The relationship between brand and agency here clearly involves close partnership and trust, which Hulsbosch describes as critical to the success of a rebrand.

“We only take clients on if there’s a genuine trust and appreciation for how we help positively impact their bottom line. Treat us a partners, not suppliers,” he said of his own rebranding guidelines.

Working with uberbrand, MONEYME took the first stage of its rebrand live on the 14th of March, gradually rolling out the new logo across its assets in the following weeks.

Dan Ratner, director, uberbrand

The new logo retains some features of the original logo, such as the inclusion of the full brand name, but the text is bold and capitalised, with a new colour palette of bright lime green and dark green.

“You can see there’s a 10 degree angle on the ‘MONEYME’, it’s just one angle and you just play that angle over and over again.” says Ratner, explaining the creative behind the logo. “So you run on this sort of angle that has got this constant moving forward feeling.”

The colour palette was a very intentional choice for Ratner, who claims it is not one that has been used in the space before.

“So we’ve got a new logo, we’ve got a strong color palette, we’ve got strong visual imagery and a strong style and we need to establish that,” Ratner says of the first phase of the rebrand. “So that’s the first thing that we’re doing and that’s what’s in market right now. The next phase of this campaign, once we have that establishment phase completed, is very much around differentiation.”

The ‘establishment phase’ of the campaign so far has involved a big push across out of home, including billboards, retail and transport, as well as radio and owned channels.

A mockup of the one of the outdoor executions.

While both Bray and Ratner remained tight-lipped about the next two phases of the rebrand, they explained that the next stage, for which a TV commercial is currently in production, would really focus on the brands message and positioning. The third phase is described by the pair as an ‘aquisitional growth phase’, bringing in new customers and bring out new products to service them.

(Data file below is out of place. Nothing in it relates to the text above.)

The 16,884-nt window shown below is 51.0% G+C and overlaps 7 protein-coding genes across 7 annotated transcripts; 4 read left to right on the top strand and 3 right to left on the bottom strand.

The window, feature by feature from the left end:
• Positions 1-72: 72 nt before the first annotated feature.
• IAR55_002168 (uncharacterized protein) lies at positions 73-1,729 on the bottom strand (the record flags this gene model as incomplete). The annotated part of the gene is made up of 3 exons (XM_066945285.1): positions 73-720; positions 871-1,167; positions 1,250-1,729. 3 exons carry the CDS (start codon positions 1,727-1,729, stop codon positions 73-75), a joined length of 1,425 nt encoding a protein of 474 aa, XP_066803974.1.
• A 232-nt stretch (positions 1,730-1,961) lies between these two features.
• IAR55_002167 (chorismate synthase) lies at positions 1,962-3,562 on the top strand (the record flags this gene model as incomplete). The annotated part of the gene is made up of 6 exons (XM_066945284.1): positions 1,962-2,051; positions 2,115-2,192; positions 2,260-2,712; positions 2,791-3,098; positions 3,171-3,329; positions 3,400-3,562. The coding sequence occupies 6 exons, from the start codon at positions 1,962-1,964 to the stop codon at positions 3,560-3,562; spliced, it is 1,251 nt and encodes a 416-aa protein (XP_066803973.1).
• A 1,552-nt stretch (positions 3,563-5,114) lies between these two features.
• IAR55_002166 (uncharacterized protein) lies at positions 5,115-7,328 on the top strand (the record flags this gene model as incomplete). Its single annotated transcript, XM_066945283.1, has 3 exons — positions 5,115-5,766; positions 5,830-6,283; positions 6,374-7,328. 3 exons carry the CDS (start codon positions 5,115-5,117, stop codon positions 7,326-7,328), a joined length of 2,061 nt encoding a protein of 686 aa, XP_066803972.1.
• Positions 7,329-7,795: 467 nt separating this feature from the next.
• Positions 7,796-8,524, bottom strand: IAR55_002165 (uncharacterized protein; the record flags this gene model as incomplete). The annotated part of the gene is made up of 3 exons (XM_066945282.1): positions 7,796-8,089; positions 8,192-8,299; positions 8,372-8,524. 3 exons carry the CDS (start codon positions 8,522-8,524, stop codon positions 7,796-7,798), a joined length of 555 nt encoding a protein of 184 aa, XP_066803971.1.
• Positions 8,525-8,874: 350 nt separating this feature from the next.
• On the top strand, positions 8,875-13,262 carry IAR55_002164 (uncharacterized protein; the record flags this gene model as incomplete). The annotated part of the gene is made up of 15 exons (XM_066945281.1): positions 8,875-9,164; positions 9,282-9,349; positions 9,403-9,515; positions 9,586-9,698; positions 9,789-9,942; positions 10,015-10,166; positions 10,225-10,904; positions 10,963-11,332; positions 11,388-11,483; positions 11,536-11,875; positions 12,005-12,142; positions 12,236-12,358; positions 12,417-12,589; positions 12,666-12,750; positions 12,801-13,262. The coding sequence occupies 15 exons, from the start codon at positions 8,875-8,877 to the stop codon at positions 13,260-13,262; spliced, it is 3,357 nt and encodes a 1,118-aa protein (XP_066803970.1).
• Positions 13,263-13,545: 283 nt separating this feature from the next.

Ultimately the brand wants to position itself as a one stop shop for consumers, following its target demographic through each life stage and growing with them.

“So we have a suite of products that literally goes from people when they leave school, where they could finance their degrees in education, to their computers or their desks or their home offices, to getting a personal loan,” says Bray.

“You know, buying a car or buying a wedding ring or moving out with friends or, financing the bond, to Freestyle, which is your everyday virtual card that you get instantly, without mucking around with banks.”

Both Bray and Ratner are enthusiastic about the future of the brand, but they will first have to see how consumers react to the first phase of the campaign, which they hope will firmly establish the brand in the finance category.

“We’re in the what phase, asking ‘what is it?’; we’re going to go into the why phase, which is ‘why should people actually interact with it?’; and then we’re going to go into the how, which is ‘how do I do business with it?” says Ratner. ”

So they’re the three phrases we’re going through, and it’s quite a longitudinal piece. You can’t build a brand in one campaign, right? Once you start, you  have got to build up momentum. And if we’re serious about taking it to the top four, then we’ve gotta be in it like a top four.”


Chief Marketing Officer: Richard Bray
Art Director: Gloria Torres
Product Marketing Manager: Bryce Griffith

Strategic Brand & Creative Agency: uberbrand
Strategy Director/Managing Director: Dan Ratner
Strategy lead: Mehnaaz Ahmed
Executive Creative Director: Matt Grogan
Creative Director: Damien Cassar
Art Director: Andrew Lopez
Producer: Kimm McTavish

Media Agency: Optimise Media
National Strategy Director: Chris Barron
Head of Media: David Cheok
Media Manager: Carmen Boogaard